You have to give Millennials credit for being optimistic about the future, given the crummy economic and career prospects they’ve been handed. Maybe that’s the natural energy and hope of youth. The grim economic outlook of recent years, not to mention massive student debt, also explains part of their reluctance to get married and enter into other major social or financial commitments. The issue of trusting others, however, is revealing.
“Millennials have emerged into adulthood with low levels of social trust,” Pew reported. “In response to a longstanding social science survey question, ‘Generally speaking, would you say that most people can be trusted or that you can’t be too careful in dealing with people?’ just 19 percent of Millennials say most people can be trusted, compared with 31 percent of Gen Xers [born from 1965 to 1980], 37 percent of [the Silent Generation, born from 1928 to 1945] and 40 percent of Boomers [born from 1946 to 1964].”
People tend not to interact with those they don’t trust — and definitely won’t willingly work with them, join churches or other voluntary organizations with them, or cooperate with them to keep civil society functioning.
Perhaps you’re a Millennial believer in Christ, but you’ve decided to take a pass on being part of a local church. It’s an outmoded institution encrusted with irrelevant traditions, you say. You’re “spiritual but not religious,” so you intend to worship on your own or with a few close friends. You plan to do ministry and missions that way, too, rather than bothering with bulky religious organizations that might waste your time and money.
It’s your choice. But consider this: What if James Madison had decided to go it alone after the American Revolution? He could have stayed at Montpelier and enjoyed his big Virginia plantation — and let others worry about a fledgling nation on the edge of collapse. Instead, he rolled up his sleeves and plunged into the long, exhausting task of dialogue, debate, compromise and coalition-building that went into creating the United States of America out of the competing interests of 13 ornery colonies.
The church, a far older institution than the United States, is also the Body of Christ. Christ commands that we not only worship, serve and proclaim the Gospel alongside other sinners saved by grace, but that we love them. What a concept.
In order to form a more perfect union, we must commit ourselves to renewing the imperfect one we have. We need you to be a part of it!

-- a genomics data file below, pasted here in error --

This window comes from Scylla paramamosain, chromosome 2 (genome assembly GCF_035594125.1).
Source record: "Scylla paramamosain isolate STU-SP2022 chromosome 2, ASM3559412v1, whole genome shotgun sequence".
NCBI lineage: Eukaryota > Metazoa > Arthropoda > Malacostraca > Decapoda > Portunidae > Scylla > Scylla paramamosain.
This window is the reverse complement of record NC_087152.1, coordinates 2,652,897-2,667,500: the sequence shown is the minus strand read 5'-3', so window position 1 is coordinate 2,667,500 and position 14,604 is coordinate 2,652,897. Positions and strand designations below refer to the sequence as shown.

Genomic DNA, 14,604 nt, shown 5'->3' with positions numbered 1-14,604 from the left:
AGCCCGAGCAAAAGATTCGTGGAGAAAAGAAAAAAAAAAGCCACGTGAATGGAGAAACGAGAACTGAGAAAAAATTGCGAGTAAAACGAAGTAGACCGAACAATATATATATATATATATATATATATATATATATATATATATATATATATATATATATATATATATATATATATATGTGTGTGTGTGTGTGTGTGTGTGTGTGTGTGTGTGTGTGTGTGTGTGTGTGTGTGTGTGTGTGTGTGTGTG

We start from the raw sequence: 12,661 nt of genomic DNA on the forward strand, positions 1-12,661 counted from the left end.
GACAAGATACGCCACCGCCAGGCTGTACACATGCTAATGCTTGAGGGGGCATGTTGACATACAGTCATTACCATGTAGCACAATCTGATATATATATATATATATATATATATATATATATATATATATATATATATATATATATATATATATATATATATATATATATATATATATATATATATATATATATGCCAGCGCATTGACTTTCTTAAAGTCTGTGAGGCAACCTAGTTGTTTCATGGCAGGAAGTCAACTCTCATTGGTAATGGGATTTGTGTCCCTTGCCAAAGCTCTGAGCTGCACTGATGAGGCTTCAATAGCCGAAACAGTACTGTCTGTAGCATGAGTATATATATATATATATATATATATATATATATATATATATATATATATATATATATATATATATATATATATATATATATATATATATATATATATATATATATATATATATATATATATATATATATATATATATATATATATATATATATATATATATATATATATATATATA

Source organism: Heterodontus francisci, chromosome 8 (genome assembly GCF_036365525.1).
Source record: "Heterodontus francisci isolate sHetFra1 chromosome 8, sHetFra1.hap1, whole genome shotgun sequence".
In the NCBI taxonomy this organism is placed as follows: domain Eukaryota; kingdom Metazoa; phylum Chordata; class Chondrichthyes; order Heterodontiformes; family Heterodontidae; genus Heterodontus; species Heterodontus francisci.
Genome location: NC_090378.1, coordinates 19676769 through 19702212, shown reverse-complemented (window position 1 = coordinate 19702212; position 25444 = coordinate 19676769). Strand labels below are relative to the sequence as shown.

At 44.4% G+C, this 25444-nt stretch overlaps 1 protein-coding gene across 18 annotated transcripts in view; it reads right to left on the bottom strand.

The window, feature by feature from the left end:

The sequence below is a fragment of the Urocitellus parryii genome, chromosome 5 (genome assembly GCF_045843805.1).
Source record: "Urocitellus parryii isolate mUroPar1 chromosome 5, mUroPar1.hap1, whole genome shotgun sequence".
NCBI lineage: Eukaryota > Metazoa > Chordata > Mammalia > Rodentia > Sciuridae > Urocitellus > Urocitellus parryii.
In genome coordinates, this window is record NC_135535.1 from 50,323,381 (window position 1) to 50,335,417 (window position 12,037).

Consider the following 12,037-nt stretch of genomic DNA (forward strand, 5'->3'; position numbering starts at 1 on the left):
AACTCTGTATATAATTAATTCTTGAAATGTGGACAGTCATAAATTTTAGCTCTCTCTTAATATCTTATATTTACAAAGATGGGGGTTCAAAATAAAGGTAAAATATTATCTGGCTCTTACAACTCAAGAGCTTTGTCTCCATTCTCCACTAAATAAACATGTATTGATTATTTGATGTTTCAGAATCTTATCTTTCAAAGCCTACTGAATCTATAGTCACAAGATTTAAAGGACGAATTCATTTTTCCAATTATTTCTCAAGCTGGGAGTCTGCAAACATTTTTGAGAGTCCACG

Tuesday, March 11, 2014
Karen Watson knew Iraq was dangerous.
She had left the chaotic country months before, exhausted and afraid, as it descended deeper into violence. But she went back anyway. Not as a soldier, but as a Christian relief worker, armed only with love and humanitarian aid.
That decision cost Karen Watson, 38, her life on a dusty road 10 years ago. But she had no regrets about going back. Karen wasn’t big on regrets; she had experienced too many of them already in her short life. She was big on obedience.
“When God calls there are no regrets,” she wrote in a now-famous letter found in a sealed envelope marked “Open in case of death” among some things she left with her pastor, Phil Neighbors, at Valley Baptist Church in Bakersfield, Calif., when she departed for the Middle East.
“I tried to share my heart with you as much as possible, my heart for the nations,” Karen said in the letter. “I wasn’t called to a place; I was called to Him. To obey was my objective, to suffer was expected, His glory my reward, His glory my reward.”
She had joined the wave of foreign relief workers who rushed to Iraq after U.S. and coalition forces overthrew Saddam Hussein’s regime in 2003. But relief groups didn’t realize how quickly large areas of Iraq were becoming death traps as factional attacks and terrorism mounted.
On March 15, 2004, Karen and four other Southern Baptist humanitarian workers were driving back to Mosul after a day of visiting villagers in need of clean water. Gunmen pulled alongside their vehicle and opened fire, killing Karen and her co-workers Larry and Jean Elliott died on the spot. David McDonnall died hours after the attack. Carrie McDonnall, David’s wife, suffered multiple wounds but later recovered.
I had the opportunity to write about these workers and four other Southern Baptist missionaries killed in terror attacks since 9/11 in a book, “Lives Given, Not Taken: 21st Century Southern Baptist Martyrs” (http://imbresources.org/index.cfm/product/detail/prodID/1330), published in 2005. It gave me the chance to read their letters and journals, to talk to the widows, friends and colleagues, parents and children of these workers about their lives.
Karen Watson’s story struck the deepest chord in me. She overcame a difficult early life, a broken family, devastating losses of loved ones and years of emotional pain to become a bold and joyful servant. She packed a lifetime of loving Jesus into the nine years she knew Him as Savior before her death.
“Don’t make Karen into a saint,” urged a close friend. “She would hate that. She was pretty wild when she was young. But when she became a Christian, she turned around 180 degrees.”
So who, exactly, was Karen Watson? One tough gal, to hear some tell it. Before becoming a believer, she ran a pool hall. Later, as a detention officer with the Kern County (Calif.) Sheriff’s Department, she handled potentially violent jail inmates and trained other deputies to quell disorder, by force if necessary.